Date: 2008-03-05 10:09 am (UTC)
From: [identity profile] utrov.livejournal.com
The vision of struggling amphibians brought too clearly to mind the deranged man with the pitiful blanket-wrapped parcel, and what the big soldier had thought he was going to do with it.

Not that he believed a word of it. But who was Vasya to ruin the German's fun?

"The food's that bad, eh?" said Utrov.

He was getting the feeling that his forms held fewer strange jokes than he had initially supposed.

That was the good thing bout this kind of job. You were always learning.

"That explains the requisition for spiders. Measured in the crate."

Date: 2008-03-08 09:21 am (UTC)
From: [identity profile] utrov.livejournal.com
Vasily had never caught hold of a horror of creeping creatures. Too many nasty things came in bigger packages.

There had been experiments, once, he remembered idly. They were always trying new things. This time it had been something about using guided insects for reconnaisance. Who would notice a splaylegged spider tangling bits of information in its web? It hadn't worked. Borya called it like trying to juggle dozens of mote-sized marbles. Soon they all broke loose and were rewarded with the rest of their natural lives for being too much of a pain in the ass to gather up and squash. Some made new homes in the general barracks.

Once he'd woken up to the sight of Afanasiy pounding a frantic arrythmia like a heart attack on the wall beside his bunk, just across the way. He'd dropped the boot he was using and stared at the smeared shape left smashed by the hell.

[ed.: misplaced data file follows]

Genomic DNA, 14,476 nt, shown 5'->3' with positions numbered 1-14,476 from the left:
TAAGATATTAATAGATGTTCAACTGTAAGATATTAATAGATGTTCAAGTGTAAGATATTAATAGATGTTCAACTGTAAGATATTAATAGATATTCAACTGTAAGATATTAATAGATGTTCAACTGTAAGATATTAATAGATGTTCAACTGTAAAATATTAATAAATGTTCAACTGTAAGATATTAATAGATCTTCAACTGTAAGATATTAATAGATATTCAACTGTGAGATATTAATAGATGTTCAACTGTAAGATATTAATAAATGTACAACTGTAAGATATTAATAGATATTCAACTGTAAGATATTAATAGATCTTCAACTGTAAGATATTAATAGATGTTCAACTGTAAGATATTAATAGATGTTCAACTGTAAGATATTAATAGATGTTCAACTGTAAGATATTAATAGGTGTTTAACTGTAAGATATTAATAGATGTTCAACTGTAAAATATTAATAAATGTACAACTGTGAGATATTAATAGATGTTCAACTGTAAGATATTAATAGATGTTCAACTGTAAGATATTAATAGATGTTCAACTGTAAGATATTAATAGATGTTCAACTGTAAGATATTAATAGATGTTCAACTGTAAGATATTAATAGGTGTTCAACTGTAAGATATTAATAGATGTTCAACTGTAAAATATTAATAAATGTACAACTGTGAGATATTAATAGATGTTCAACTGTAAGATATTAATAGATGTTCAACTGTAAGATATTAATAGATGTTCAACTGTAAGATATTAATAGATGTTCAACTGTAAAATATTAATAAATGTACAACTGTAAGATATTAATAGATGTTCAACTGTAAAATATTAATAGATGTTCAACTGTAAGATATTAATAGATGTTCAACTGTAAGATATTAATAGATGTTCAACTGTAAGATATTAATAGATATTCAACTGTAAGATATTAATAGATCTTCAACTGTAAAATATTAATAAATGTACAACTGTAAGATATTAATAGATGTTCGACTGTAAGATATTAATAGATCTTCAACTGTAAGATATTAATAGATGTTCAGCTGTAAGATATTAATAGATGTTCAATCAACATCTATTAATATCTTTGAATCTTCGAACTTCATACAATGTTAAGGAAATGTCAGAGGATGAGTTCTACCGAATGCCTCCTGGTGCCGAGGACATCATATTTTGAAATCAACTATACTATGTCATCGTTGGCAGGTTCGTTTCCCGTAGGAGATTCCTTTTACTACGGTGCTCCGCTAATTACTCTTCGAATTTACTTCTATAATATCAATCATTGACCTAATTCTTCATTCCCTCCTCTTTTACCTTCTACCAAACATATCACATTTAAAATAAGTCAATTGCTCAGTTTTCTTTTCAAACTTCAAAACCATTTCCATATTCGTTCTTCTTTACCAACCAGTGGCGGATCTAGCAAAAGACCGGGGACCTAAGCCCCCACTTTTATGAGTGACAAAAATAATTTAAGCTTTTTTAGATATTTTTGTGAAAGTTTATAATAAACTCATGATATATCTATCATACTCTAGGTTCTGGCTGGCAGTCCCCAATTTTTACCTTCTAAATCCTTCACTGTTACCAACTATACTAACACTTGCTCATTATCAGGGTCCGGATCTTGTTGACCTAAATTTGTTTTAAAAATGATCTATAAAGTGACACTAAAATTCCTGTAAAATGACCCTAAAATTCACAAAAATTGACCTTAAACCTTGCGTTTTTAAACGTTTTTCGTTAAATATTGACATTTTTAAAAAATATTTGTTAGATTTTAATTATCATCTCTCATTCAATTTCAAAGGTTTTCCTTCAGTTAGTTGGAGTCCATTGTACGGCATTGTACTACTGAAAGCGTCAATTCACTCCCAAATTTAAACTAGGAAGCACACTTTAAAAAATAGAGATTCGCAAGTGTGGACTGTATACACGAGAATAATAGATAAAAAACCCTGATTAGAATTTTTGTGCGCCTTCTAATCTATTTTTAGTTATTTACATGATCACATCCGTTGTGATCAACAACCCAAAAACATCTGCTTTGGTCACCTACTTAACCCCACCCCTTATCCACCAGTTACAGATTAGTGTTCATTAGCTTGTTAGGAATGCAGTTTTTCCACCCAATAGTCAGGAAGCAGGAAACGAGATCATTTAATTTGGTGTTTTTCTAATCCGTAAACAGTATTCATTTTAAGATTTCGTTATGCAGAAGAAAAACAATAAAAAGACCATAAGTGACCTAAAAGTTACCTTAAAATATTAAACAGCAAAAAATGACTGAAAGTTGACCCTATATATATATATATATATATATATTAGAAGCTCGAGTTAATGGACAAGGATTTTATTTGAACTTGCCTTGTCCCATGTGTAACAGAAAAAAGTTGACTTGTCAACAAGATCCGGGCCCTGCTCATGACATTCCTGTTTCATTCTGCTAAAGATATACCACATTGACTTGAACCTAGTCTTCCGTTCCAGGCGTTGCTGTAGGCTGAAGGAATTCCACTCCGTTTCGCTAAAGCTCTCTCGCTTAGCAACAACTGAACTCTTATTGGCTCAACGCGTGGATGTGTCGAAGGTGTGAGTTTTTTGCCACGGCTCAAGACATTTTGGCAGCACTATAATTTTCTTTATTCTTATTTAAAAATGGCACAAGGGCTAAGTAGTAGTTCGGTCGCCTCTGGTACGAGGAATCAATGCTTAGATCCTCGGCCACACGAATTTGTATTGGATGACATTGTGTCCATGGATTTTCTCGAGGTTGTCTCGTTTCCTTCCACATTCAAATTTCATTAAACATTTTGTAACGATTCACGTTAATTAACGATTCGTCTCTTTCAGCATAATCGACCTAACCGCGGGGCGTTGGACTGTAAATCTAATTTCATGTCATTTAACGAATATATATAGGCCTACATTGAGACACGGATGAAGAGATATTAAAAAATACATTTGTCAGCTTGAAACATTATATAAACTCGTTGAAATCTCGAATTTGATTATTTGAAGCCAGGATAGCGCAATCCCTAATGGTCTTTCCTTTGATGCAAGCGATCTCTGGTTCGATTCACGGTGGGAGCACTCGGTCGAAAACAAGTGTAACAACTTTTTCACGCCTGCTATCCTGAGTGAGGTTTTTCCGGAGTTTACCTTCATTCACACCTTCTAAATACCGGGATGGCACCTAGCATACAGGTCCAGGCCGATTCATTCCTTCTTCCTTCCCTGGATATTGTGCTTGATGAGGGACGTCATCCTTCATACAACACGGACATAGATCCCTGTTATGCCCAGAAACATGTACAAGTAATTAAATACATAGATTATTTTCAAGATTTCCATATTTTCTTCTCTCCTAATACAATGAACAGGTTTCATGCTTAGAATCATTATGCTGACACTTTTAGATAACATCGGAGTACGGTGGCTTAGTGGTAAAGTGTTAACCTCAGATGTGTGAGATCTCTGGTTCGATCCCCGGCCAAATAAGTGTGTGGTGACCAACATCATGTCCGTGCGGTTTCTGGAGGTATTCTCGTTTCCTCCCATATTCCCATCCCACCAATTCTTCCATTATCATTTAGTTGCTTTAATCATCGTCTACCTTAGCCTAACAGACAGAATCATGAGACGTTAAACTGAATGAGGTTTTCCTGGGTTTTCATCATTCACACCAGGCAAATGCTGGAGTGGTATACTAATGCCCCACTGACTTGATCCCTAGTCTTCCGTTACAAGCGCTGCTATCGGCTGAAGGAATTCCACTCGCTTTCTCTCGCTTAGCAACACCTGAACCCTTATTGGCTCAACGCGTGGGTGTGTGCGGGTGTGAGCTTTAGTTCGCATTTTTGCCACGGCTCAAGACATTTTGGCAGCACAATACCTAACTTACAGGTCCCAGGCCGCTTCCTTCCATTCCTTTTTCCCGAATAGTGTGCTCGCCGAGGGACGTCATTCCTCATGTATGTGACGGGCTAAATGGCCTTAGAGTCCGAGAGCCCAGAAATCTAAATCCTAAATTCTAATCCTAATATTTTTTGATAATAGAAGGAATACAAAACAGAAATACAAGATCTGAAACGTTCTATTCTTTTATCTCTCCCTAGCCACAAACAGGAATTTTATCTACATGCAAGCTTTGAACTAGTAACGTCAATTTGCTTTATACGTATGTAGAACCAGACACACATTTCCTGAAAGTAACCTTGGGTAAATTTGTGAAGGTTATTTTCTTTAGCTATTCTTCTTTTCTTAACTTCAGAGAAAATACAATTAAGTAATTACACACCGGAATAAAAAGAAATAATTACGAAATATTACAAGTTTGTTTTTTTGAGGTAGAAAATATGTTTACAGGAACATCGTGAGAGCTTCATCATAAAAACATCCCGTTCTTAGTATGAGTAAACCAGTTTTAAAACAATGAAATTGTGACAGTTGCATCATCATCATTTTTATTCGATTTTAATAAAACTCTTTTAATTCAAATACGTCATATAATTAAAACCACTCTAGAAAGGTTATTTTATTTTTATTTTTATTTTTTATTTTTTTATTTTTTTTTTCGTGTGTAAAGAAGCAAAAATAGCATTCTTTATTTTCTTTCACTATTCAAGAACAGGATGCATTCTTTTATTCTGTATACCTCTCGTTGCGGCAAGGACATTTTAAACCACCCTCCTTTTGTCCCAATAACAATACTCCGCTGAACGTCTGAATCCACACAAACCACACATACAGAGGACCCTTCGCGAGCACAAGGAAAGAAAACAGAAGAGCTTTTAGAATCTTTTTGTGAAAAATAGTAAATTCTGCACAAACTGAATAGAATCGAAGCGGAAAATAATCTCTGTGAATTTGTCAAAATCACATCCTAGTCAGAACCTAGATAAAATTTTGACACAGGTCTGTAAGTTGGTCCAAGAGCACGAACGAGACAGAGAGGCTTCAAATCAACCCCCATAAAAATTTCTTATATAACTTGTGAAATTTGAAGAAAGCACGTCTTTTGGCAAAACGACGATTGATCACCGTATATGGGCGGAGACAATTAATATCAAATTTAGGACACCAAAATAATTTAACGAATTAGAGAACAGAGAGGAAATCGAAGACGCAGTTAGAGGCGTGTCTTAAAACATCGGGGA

"It was looking at me," was all he would say, breathing slowed and pupils still large, "from the inside. Fuck. Fuck."

You got used to the pinprick feel of legs skittering over your dreams. in any case, it wasn't as though they lived long.

One eye stayed on the present. Once it had had its fill of nostalgia, the other joined it.

"That's quite a network," Vasya said. "You must be well-traveled to have friends in such places."

He flashed a grin.

"Are exotic insects your specialty? Or just a hobby?"

Date: 2008-03-10 05:04 am (UTC)
From: [identity profile] utrov.livejournal.com
"No place I've ever called home was comfortable," Utrov said good-naturedly. Any soldier could say the same. "Here I'm well provisioned. Kindof you to offer."

Interest tugged up his eyebrow like a fishhook.

"What exotics could thrive out here, dead center of the birds'eye view of beyond?"

There were such thing as tropical places that rioted with life. A mission had taken him there, once. Stank of rot, and a stone bitch to fight in, especially when you were clutching wrapped charges to your chest like a newborn. Half the battle was keeping things dry. The polar opposite, or more precisely halfway, from the tundra that had reared Vasily.

He had found that he preferred the stunted, mad flowers of the north, that flamed in scant weeks of possibility before meeting the reward for defiance.

As an afterthought, he added,

"I'd like to see them."

Date: 2008-03-12 07:46 pm (UTC)
From: [identity profile] utrov.livejournal.com
"Crocodiles?" Utrov said, impressed. "What do you keep them for, wresting?"

After The Pain's success, someone was always trying to train deadly creatures into being deadly with direction. They'd tried training guard caimans, once. After subtracting lost limbs from possible strategic applications, the project was declared a net loss.

Quite a felicity that The Pain himself was here. It might be interesting to see a successful experiment for once.

"I haven't gotten to do that in years."

Utrov's eyes flicked across the room, making note of exits and inhabitants.

"I'm kidding, comrade," he added. "Those were alligators."

The words were wasted. The moment Krauss's eyes had fallen on the woman in the corner, he'd been in a world of his own.